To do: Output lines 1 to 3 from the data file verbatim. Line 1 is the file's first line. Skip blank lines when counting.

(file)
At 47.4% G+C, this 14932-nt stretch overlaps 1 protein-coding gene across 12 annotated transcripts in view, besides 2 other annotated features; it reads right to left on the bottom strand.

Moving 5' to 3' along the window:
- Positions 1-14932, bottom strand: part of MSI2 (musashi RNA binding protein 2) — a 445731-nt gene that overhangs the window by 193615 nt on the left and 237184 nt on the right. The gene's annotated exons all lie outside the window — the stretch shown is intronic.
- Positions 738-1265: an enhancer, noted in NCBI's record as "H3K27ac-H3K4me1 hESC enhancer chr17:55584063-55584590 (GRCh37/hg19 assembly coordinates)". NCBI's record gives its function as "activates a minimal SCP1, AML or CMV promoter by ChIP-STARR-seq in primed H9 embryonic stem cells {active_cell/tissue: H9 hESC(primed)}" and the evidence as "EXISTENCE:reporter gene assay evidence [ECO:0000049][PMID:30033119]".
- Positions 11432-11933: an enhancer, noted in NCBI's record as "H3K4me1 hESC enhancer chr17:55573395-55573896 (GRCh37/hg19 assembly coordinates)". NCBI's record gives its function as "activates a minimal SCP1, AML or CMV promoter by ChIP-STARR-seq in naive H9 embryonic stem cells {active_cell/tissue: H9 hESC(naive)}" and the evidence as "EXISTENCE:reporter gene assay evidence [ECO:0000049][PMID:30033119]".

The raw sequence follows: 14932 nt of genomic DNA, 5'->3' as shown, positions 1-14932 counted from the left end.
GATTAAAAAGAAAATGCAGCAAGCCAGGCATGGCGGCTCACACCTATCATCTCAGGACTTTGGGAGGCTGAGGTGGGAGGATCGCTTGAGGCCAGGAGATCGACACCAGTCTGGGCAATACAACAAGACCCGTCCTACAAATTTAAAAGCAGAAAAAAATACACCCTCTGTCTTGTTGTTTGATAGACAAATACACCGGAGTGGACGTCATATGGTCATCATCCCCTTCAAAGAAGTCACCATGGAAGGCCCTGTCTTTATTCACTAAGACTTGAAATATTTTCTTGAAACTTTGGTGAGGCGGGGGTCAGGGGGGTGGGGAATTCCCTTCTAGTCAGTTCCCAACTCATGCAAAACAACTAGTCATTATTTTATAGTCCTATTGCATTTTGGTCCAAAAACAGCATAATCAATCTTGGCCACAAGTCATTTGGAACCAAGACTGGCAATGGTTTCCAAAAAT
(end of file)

At 47.4% G+C, this 14932-nt stretch overlaps 1 protein-coding gene across 12 annotated transcripts in view, besides 2 other annotated features; it reads right to left on the bottom strand.

Moving 5' to 3' along the window:
- Positions 1-14932, bottom strand: part of MSI2 (musashi RNA binding protein 2) — a 445731-nt gene that overhangs the window by 193615 nt on the left and 237184 nt on the right. The gene's annotated exons all lie outside the window — the stretch shown is intronic.